Whatever happened to that great big Roman Catholic Church? It seems to be shrinking before our eyes despite unprecedented media attention. No amount of hype can disguise the Vatican’s disappearing act at the United Nations on sexual abuse, the sleight of hand in Rome at the papal canonizations, and the failed attempt to usurp women’s power through the hostile takeover of the Leadership Conference of Women Religious (LCWR) that may still turn the nuns out on their ears. The “leaner, meaner” church desired by many conservatives during the John Paul II/Cardinal Ratzinger era is on the horizon, indeed may already be in place. Signs are hard to miss—even for those with papal stars in their eyes.
Many were thrilled by the election of Pope Francis. They were hopeful that with his pleasing personality, personal commitment to simplicity, his “Inequality is the root of social evil” tweet, and positive pastoral instincts he would bring about a new day for Catholicism. I wasn’t entirely convinced; it takes more than one person, however charming, to dismantle a system that’s rigged in favor of a few and needs complete overhaul in order to function like a “discipleship of equals.”
I remain open to the possibility that the big tent that ought to be Catholicism may one day lower its top and open its flaps. But I’m no more persuaded now than I was four months ago—and perhaps a little less. The institutional church now appears more like a pup tent from which all but the most entitled are excluded. A review of current affairs demonstrates the reasons for my concern.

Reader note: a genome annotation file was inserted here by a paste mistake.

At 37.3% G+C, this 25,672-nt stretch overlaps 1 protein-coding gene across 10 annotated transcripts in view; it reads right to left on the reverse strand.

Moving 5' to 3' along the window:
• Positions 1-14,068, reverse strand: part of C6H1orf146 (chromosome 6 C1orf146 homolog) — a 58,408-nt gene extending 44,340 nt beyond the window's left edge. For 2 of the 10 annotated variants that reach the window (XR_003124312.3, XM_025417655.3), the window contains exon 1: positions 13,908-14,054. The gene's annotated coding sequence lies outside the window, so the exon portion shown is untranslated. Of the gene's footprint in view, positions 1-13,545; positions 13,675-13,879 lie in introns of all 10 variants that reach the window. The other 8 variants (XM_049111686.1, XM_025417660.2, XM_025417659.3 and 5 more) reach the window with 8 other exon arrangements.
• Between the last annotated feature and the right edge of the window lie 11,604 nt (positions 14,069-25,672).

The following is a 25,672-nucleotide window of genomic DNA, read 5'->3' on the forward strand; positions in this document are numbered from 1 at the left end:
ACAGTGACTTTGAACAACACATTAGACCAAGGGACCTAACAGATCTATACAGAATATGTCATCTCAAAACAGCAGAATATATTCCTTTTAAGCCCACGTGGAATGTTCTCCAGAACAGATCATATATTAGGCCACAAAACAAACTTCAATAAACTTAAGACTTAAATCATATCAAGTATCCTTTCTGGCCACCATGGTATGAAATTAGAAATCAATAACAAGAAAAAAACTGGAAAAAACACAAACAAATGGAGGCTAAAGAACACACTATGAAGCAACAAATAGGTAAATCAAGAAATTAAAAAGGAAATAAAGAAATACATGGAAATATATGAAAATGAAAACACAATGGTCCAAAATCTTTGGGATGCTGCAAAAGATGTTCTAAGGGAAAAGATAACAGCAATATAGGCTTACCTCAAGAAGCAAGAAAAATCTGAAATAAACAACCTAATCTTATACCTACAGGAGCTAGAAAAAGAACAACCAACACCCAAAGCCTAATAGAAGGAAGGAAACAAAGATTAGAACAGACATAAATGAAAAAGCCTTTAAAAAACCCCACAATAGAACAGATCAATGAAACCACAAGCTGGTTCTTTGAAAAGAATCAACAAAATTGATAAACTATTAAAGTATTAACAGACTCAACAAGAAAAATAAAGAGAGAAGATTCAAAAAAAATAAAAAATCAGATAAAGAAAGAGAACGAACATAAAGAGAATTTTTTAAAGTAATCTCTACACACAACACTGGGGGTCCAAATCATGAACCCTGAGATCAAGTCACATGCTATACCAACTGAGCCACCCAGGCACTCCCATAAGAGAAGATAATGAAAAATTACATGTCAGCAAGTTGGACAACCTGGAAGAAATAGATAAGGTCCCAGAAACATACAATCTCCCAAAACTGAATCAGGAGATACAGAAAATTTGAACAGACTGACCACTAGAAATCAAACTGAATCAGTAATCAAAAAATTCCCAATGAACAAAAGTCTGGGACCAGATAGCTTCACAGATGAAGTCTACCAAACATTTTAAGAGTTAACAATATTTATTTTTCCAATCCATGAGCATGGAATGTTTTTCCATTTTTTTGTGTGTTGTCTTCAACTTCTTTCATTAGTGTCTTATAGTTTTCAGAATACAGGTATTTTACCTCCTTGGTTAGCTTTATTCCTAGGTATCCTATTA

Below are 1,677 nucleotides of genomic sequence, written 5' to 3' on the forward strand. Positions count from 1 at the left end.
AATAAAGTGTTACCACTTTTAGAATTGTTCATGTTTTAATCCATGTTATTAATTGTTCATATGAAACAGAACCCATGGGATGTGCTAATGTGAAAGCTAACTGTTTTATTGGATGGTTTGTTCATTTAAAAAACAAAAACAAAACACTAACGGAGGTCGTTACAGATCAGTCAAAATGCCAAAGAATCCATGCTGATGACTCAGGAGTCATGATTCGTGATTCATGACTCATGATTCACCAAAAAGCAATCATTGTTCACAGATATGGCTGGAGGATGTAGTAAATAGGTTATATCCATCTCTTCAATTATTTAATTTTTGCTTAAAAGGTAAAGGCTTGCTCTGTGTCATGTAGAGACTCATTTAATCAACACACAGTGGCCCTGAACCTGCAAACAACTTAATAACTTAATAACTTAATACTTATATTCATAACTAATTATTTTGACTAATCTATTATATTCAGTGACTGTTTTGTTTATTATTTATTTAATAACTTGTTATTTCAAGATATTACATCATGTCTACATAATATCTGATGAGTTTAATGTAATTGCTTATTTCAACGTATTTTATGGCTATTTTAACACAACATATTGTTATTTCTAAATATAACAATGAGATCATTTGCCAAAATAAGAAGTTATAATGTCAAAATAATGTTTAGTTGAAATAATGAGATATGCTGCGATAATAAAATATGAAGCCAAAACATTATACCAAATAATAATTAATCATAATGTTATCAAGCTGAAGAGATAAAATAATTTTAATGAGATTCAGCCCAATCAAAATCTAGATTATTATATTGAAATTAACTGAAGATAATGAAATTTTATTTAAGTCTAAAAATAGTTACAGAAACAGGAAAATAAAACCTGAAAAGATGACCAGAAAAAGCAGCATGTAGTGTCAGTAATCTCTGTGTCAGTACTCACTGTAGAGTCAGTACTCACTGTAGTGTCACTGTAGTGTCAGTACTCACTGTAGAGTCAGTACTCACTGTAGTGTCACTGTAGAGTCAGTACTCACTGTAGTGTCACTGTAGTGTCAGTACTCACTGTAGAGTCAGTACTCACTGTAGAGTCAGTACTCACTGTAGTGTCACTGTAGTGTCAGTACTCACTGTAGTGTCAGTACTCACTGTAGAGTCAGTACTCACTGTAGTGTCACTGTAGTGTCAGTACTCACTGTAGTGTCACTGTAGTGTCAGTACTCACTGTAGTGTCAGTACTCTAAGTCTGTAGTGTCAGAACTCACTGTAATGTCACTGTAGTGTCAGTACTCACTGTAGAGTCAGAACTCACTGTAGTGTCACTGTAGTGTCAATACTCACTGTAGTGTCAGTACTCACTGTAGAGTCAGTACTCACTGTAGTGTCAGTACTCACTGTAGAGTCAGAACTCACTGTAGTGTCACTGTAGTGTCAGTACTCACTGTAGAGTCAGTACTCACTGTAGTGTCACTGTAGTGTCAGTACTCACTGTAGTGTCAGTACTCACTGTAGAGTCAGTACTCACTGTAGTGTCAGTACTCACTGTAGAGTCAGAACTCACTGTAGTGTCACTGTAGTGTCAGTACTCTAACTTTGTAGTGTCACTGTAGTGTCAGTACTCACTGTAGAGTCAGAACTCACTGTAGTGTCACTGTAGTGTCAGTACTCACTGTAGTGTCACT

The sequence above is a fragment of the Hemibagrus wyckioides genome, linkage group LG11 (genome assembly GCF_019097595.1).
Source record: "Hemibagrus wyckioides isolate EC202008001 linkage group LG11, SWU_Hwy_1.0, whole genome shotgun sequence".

That great big institution with a global reach that divides up the known world into dioceses has suddenly evaporated. It’s now a country of 109 acres, roughly an eighth the size of New York’s Central Park, with a population of about 600, many of whom are posted abroad. Did someone cast a spell? Was there a natural disaster that I missed in the news? No, the Holy See signed some United Nations’ treaties and now, when confronted with abiding by them, is scrambling for legal cover.
The gentlemen are claiming that they meant for the treaties to apply to their headquarters, located in Vatican City, but not for the corporate entity, the thousands of dioceses they oversee on the planet. Those folks are suddenly on their own when it comes to liability. Rome’s hands are off.
The Holy See is the “juridical personification of the Church,” considered the government of the Catholic Church. It is located in Vatican City (which really is not, by most lights, a state). Will the real Roman Catholic Church please stand up? This is all quite murky, resulting in the current ambiguities. Some of these distinctions emerged in the signing of the Lateran Treaty in 1929 when Italy gave the land that is now Vatican City to the institutional church.